Tuesday, July 21, 2009
Updated: July 22, 1:25 PM ET
Twins manager looks to NFL for ideas
OAKLAND, Calif. -- Ron Gardenhire has what he considers the perfect plan for reviewing close calls in baseball: red flags that managers throw like in the NFL.
Minnesota's manager certainly would have tossed one Monday night, when Michael Cuddyer was called out on a close play at the plate in the ninth inning for what would have been the tying run in a crazy 14-13 loss in which the Oakland Athletics rallied from a 12-2 deficit.
Cuddyer appeared safe on replay -- and he and Gardenhire both argued emphatically.
"I've said it all along, I want a red flag," Gardenhire said Tuesday. "If you use it and you're wrong, you don't get the red flag the rest of the game. But if you use it and you're right, you get your red flag back. ... Last night would have been a great red flag game. I could have thrown it out there and then they could have run and checked the replay. It would have been perfect.
"Football has a red flag. Why can't we? Keep it in my sock like they do."
Oakland reliever Michael Wuertz was covering home following his wild pitch and tried to tag Cuddyer after catcher Kurt Suzuki's short throw.
Gardenhire joked that one challenge per inning would be ideal -- even though he's been reminded on several occasions in the past about pace of game rules. Once, he actually sent first-base coach Jerry White out for the lineup exchange with a red sanitary sock meant to look like a red flag to show the crew. The amused umpire looked at Gardenhire, who had been tossed the previous day, and shook a finger of disapproval.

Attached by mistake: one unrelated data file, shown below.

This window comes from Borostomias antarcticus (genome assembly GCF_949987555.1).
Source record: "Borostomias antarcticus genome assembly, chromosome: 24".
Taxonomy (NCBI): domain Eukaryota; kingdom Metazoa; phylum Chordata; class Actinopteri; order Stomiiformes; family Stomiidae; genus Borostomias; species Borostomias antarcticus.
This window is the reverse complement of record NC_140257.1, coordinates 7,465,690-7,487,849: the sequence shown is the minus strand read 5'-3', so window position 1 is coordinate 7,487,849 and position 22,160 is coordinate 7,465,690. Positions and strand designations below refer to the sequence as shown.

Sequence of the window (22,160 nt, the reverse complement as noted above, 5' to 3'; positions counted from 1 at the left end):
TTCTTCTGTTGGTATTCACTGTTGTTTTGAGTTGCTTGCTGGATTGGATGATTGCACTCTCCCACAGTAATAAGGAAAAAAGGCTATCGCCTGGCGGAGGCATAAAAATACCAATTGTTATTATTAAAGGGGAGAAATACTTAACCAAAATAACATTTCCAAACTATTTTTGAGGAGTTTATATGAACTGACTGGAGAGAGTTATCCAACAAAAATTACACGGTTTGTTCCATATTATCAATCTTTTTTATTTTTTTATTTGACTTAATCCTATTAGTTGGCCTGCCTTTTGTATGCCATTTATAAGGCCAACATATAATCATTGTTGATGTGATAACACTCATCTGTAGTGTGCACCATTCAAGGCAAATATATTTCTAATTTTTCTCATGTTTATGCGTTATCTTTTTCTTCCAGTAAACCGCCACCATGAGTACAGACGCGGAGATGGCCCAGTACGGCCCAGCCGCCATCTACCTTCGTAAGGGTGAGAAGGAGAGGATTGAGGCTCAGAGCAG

Gardenhire has no objections to umpires using soccer's method of yellow and red cards to warn and calm angry managers, either. That could be another way to save the skipper fine money for ejections, Gardenhire said.
Not that any words to home plate umpire Mike Muchlinski could have changed Monday night's outcome.
"It's not a reversible call. That's his opinion, a judgment call," Gardenhire said. "I saw it first hand. I was right there, right behind him. Old news now. Can't bring it back. Go out and play tonight."
The game featured two grand slams and eight total home runs and 39 hits and was the largest comeback in Oakland history. It matched Minnesota's worst collapse.
"It's one of those games you look back and say, 'Wow, that was amazing,'" said Gardenhire, who wasn't worried about his veteran club moving forward.
"They were fine. We scored a lot of runs, we just didn't pitch," the skipper said. "Gave up 22 hits. The ball was flying all over the place. If you look at the games between our two clubs, nothing's ever easy because we battle each other. We always have, always will."
Wuertz, meanwhile, was fielding numerous phone calls and text messages from his family back in his native Minnesota. They had their own opinions on the play -- most said Cuddyer was safe.
His brothers, Scott and Tom, were letting him have it.
"They let me know what they thought," he said. "I said, 'It doesn't matter what you think.' Everybody, I think they're still Twins fans, but they're my fans as well."
Wuertz pitched in place of All-Star A's closer Andrew Bailey, who received an injection in his troublesome left knee earlier Monday and wasn't available. Bailey, who was expected to be fine to pitch Tuesday night, told Wuertz minutes before first pitch that he couldn't go.
"I just figured I'd be ready anywhere from the fourth to the ninth innings," Wuertz said.